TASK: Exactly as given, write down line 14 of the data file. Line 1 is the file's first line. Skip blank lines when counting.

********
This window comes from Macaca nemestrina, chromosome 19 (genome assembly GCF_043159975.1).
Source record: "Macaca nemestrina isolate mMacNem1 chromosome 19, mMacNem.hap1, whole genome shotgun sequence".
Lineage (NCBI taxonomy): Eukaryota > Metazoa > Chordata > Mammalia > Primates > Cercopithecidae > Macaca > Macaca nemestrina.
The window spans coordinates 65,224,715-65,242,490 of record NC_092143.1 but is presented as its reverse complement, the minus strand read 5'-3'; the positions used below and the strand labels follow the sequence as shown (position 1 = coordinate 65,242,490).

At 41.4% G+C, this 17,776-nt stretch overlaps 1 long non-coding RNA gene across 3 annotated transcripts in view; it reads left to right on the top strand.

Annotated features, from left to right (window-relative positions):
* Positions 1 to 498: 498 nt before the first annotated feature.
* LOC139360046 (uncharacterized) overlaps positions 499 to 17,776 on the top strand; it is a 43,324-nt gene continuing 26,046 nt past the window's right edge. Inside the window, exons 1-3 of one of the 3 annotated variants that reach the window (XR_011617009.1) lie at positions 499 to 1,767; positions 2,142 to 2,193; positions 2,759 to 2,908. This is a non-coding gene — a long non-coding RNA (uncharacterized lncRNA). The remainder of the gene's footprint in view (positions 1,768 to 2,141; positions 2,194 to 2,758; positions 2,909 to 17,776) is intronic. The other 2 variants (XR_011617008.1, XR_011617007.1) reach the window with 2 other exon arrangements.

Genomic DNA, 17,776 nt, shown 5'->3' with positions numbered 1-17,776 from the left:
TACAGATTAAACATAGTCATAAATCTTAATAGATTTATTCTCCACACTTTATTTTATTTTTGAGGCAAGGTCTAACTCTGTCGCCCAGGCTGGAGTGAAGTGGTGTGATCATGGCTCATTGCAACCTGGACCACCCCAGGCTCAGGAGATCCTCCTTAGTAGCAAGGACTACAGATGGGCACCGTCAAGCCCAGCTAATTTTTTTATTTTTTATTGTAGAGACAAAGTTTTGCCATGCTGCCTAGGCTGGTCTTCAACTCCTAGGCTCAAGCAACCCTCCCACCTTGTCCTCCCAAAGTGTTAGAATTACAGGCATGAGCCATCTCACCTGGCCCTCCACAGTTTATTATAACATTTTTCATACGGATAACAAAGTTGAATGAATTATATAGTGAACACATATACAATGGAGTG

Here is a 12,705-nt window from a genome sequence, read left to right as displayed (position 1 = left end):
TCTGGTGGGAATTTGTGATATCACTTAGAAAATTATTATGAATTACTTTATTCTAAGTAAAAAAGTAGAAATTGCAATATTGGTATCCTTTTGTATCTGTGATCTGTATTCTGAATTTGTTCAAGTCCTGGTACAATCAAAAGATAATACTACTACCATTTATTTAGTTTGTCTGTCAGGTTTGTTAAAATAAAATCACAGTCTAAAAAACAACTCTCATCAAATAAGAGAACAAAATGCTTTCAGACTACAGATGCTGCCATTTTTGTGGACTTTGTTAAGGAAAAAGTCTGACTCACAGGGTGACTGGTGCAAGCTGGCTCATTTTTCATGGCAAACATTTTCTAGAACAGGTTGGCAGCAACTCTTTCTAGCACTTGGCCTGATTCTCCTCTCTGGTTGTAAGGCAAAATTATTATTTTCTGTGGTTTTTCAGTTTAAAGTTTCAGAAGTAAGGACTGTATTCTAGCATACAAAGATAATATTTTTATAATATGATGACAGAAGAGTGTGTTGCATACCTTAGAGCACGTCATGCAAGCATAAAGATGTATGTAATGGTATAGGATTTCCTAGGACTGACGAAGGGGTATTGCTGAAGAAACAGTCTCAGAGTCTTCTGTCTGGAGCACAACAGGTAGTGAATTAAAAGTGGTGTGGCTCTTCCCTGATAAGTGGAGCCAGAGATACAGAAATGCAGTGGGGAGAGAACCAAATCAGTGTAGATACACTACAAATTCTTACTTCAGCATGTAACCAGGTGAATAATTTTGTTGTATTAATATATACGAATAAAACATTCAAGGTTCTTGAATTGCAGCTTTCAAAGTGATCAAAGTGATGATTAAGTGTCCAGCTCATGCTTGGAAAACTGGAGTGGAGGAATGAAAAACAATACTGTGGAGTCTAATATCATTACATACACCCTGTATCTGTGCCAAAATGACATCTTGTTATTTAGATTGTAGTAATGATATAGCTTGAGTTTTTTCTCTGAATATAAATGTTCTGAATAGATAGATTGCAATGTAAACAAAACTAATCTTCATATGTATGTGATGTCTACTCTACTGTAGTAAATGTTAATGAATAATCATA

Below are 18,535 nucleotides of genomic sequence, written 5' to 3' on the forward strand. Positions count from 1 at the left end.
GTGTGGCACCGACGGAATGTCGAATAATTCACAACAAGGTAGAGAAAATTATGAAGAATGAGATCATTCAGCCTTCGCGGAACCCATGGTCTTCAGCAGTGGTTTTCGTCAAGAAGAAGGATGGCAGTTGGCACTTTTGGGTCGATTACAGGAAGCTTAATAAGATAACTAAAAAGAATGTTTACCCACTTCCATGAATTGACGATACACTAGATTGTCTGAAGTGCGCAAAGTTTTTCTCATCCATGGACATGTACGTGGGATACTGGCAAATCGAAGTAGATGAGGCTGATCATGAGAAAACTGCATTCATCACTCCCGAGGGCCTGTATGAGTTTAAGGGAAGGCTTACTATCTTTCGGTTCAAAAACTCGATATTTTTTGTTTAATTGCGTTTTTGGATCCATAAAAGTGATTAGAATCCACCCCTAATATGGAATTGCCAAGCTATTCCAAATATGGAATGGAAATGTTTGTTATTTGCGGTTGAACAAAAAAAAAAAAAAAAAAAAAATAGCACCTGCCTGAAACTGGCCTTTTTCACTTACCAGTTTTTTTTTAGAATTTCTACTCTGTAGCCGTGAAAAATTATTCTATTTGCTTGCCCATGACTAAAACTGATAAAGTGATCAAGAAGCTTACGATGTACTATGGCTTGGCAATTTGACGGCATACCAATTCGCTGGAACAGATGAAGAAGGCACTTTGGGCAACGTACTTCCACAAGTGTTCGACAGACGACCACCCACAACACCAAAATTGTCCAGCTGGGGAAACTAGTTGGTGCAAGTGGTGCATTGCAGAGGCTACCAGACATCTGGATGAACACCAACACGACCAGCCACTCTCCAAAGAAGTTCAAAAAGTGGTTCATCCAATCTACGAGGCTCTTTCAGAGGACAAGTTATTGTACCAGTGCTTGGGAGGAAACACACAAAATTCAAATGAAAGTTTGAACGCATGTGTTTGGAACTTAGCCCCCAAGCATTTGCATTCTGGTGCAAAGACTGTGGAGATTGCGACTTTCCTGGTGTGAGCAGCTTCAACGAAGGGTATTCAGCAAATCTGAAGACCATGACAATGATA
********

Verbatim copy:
GTGTGGCACCGACGGAATGTCGAATAATTCACAACAAGGTAGAGAAAATTATGAAGAATGAGATCATTCAGCCTTCGCGGAACCCATGGTCTTCAGCAGTGGTTTTCGTCAAGAAGAAGGATGGCAGTTGGCACTTTTGGGTCGATTACAGGAAGCTTAATAAGATAACTAAAAAGAATGTTTACCCACTTCCATGAATTGACGATACACTAGATTGTCTGAAGTGCGCAAAGTTTTTCTCATCCATGGACATGTACGTGGGATACTGGCAAATCGAAGTAGATGAGGCTGATCATGAGAAAACTGCATTCATCACTCCCGAGGGCCTGTATGAGTTTAAGGGAAGGCTTACTATCTTTCGGTTCAAAAACTCGATATTTTTTGTTTAATTGCGTTTTTGGATCCATAAAAGTGATTAGAATCCACCCCTAATATGGAATTGCCAAGCTATTCCAAATATGGAATGGAAATGTTTGTTATTTGCGGTTGAACAAAAAAAAAAAAAAAAAAAAAATAGCACCTGCCTGAAACTGGCCTTTTTCACTTACCAGTTTTTTTTTAGAATTTCTACTCTGTAGCCGTGAAAAATTATTCTATTTGCTTGCCCATGACTAAAACTGATAAAGTGATCAAGAAGCTTACGATGTACTATGGCTTGGCAATTTGACGGCATACCAATTCGCTGGAACAGATGAAGAAGGCACTTTGGGCAACGTACTTCCACAAGTGTTCGACAGACGACCACCCACAACACCAAAATTGTCCAGCTGGGGAAACTAGTTGGTGCAAGTGGTGCATTGCAGAGGCTACCAGACATCTGGATGAACACCAACACGACCAGCCACTCTCCAAAGAAGTTCAAAAAGTGGTTCATCCAATCTACGAGGCTCTTTCAGAGGACAAGTTATTGTACCAGTGCTTGGGAGGAAACACACAAAATTCAAATGAAAGTTTGAACGCATGTGTTTGGAACTTAGCCCCCAAGCATTTGCATTCTGGTGCAAAGACTGTGGAGATTGCGACTTTCCTGGTGTGAGCAGCTTCAACGAAGGGTATTCAGCAAATCTGAAGACCATGACAATGATA